The deal with Hillary Clinton's health scare was that she caught pneumonia on the campaign trail. If you've ever had pneumonia, you'll know that it's a weird, sneaky illness. It's like you have a cold, but your lung capacity slowly drops and you get the point where you get out of breath climbing a couple stairs. And the cure isn't drinking blood, it's antibiotics - and not magical ones either.

In fact, Wiles' comment about blood transfusions alludes back to a rumor that circulated about conservative libertarian Peter Thiel, which also turned out to be false. Thiel wasn't actually doing it - nobody is, it's not FDA approved and therefore is illegal - but rather was interested in researching the possibility of slowing aging with blood transfusions to work because some animal models look promising.

I'll even go so far as to say this. What people need to understand is that in today's age of social media, anything that generates outrage, true or false, is going to get more traction than the less-outrageous truth. So this is a key critical thinking skill - when you see something outrageous, research it before you react. Usually the truth is a lot less sensational.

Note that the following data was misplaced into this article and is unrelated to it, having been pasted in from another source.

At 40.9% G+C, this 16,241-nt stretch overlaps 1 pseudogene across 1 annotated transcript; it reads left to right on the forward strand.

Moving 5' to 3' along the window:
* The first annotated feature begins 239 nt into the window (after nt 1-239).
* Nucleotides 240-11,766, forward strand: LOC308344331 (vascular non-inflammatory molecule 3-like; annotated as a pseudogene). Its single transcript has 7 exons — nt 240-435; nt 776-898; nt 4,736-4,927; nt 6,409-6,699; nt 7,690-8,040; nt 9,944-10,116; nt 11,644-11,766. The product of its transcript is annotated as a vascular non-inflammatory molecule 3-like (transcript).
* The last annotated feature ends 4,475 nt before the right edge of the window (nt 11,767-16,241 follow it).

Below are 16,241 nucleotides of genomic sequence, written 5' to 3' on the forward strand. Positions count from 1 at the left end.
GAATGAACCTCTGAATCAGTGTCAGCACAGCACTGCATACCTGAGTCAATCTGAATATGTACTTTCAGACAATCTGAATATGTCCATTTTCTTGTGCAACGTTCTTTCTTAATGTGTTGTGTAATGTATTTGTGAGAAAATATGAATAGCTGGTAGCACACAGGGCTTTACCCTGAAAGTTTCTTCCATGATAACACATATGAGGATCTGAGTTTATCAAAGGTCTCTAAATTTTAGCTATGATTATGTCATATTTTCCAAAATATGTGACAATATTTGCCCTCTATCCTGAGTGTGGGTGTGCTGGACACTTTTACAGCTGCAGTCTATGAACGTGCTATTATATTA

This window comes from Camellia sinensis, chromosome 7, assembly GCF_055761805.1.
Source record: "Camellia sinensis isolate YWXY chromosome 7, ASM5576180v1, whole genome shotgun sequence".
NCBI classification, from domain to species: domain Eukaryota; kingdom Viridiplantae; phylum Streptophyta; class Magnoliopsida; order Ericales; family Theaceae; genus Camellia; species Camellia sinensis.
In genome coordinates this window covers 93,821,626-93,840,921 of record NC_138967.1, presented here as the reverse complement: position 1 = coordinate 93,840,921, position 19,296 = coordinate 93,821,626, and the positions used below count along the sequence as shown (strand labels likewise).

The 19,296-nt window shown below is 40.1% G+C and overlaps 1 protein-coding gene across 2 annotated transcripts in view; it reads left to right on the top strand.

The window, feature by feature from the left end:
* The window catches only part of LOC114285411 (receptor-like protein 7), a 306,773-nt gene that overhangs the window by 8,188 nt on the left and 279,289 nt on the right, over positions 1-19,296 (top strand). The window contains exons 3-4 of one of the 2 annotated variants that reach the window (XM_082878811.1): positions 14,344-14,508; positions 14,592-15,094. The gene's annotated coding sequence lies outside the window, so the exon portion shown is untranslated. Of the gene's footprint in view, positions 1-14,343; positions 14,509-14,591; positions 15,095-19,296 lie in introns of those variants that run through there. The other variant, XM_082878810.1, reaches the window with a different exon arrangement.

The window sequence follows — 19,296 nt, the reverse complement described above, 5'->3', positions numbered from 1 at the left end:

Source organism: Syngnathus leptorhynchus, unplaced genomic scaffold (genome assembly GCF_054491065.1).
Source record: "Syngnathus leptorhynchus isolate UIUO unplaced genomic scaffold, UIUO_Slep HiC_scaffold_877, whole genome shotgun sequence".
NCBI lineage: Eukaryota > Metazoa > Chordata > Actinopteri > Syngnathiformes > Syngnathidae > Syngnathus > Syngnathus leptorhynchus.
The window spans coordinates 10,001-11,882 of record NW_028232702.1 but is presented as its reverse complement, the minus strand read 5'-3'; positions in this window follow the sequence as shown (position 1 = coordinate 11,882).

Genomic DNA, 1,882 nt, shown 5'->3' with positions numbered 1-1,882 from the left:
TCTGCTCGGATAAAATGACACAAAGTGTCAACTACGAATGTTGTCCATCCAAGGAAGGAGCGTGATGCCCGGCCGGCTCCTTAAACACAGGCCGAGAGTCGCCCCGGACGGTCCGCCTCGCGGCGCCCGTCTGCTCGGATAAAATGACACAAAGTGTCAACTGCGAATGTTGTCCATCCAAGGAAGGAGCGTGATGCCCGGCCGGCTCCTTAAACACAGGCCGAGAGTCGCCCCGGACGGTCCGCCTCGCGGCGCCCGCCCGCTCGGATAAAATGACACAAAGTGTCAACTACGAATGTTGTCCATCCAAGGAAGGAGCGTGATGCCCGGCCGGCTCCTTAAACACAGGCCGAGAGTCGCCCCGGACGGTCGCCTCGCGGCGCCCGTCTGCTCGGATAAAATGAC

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Rob said...

Scott, i have one quick question non related to the topic.
Do you think burning my petitions and charms/paper amulets and keeping the ashes in pots is a way to keep the spell? Or will it weaken or cancel?
Thank you

Scott Stenwick said...

That is actually a question that I have seem some pretty divergent answers to. Personally I might do this with petitions but not with amulets or talismans. My feeling is that when you make a talisman, the effect is dependent upon the physical object and if you destroy that object you break the effect.